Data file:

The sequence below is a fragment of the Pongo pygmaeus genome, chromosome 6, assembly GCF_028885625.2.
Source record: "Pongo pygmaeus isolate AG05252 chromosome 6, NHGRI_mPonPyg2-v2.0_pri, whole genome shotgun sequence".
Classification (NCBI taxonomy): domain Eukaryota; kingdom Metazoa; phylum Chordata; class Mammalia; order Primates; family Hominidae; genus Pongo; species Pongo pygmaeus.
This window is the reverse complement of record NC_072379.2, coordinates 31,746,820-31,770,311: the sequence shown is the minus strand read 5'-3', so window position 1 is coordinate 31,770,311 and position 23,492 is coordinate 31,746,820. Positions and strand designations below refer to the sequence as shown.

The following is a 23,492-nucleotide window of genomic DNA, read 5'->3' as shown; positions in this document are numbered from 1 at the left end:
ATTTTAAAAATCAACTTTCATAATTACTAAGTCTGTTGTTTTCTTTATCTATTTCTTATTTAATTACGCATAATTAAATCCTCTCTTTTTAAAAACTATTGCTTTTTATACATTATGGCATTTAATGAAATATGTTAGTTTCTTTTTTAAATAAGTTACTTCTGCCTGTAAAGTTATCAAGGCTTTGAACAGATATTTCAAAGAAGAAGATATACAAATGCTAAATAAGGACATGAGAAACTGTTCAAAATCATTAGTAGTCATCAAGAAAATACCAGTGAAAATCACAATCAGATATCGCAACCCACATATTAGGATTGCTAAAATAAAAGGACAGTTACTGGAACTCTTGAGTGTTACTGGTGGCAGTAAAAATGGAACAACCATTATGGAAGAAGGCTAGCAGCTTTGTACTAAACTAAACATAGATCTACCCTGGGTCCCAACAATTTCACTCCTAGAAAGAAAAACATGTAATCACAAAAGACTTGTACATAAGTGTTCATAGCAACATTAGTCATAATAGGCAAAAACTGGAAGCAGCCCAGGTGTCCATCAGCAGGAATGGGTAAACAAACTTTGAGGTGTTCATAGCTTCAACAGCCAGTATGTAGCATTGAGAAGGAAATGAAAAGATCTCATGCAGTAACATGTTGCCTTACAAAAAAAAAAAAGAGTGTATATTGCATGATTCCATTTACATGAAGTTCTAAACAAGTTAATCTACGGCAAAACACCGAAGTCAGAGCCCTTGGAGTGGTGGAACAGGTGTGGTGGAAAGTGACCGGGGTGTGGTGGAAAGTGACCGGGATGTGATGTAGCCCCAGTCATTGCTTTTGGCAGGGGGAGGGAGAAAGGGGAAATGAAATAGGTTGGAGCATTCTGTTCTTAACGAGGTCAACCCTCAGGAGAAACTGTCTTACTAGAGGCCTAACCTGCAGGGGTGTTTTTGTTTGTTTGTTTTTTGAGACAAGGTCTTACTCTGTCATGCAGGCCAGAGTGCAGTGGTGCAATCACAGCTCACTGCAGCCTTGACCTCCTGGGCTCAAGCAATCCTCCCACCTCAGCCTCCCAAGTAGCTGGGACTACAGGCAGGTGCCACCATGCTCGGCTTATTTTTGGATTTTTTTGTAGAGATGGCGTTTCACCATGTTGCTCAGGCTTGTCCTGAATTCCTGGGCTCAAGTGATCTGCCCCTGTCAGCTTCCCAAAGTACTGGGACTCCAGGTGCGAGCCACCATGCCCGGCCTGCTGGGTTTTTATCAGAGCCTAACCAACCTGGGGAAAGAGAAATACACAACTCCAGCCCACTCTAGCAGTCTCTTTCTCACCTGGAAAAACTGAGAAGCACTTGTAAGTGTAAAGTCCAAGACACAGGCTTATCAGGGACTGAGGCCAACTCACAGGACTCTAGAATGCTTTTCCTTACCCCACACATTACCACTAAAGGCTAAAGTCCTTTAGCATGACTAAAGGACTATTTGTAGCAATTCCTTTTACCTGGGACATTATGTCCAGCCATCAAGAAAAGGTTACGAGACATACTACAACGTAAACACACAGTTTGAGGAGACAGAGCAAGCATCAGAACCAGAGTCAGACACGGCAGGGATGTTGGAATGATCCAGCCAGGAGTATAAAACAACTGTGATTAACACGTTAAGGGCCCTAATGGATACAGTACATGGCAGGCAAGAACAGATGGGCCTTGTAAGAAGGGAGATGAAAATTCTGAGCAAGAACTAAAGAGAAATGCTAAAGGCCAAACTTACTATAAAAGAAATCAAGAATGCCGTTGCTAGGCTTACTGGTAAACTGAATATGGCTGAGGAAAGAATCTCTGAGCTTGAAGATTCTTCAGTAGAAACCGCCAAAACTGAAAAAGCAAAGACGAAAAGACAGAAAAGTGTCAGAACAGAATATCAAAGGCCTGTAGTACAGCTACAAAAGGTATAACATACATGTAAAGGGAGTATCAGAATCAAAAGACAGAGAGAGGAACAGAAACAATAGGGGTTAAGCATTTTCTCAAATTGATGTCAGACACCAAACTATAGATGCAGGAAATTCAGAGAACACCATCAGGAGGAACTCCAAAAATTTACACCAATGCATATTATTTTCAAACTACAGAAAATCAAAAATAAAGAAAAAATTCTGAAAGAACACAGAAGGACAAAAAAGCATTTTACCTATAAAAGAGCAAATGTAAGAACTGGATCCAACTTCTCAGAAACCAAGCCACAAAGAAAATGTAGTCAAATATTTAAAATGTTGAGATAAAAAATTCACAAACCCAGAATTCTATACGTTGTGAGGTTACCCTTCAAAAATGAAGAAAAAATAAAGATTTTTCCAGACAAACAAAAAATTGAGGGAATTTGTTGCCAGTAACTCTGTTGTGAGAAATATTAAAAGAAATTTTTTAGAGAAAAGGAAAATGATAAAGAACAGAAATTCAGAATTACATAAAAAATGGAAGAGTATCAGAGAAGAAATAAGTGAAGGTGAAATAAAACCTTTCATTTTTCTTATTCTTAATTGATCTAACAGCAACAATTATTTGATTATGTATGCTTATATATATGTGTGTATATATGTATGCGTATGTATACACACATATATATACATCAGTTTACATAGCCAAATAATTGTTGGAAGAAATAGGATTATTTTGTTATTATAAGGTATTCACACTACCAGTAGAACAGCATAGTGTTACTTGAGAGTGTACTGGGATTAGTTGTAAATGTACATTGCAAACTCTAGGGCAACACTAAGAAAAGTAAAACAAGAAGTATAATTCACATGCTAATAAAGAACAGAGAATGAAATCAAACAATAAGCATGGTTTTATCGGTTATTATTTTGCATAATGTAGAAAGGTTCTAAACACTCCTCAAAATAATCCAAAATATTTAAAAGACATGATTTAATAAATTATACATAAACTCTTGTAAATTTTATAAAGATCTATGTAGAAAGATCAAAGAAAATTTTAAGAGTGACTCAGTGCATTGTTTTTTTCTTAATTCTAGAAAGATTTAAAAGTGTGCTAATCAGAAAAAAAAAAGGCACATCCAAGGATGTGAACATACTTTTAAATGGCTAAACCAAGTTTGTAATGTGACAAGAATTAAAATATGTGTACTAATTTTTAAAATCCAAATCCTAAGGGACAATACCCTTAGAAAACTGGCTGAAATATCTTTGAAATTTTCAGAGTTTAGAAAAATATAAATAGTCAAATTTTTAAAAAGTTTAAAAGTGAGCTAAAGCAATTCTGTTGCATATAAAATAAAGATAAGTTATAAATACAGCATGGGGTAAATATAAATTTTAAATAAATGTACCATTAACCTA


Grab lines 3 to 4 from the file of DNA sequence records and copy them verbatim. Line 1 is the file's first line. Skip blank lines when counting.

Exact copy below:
Classification (NCBI taxonomy): domain Eukaryota; kingdom Metazoa; phylum Chordata; class Mammalia; order Primates; family Hominidae; genus Pongo; species Pongo pygmaeus.
This window is the reverse complement of record NC_072379.2, coordinates 31,746,820-31,770,311: the sequence shown is the minus strand read 5'-3', so window position 1 is coordinate 31,770,311 and position 23,492 is coordinate 31,746,820. Positions and strand designations below refer to the sequence as shown.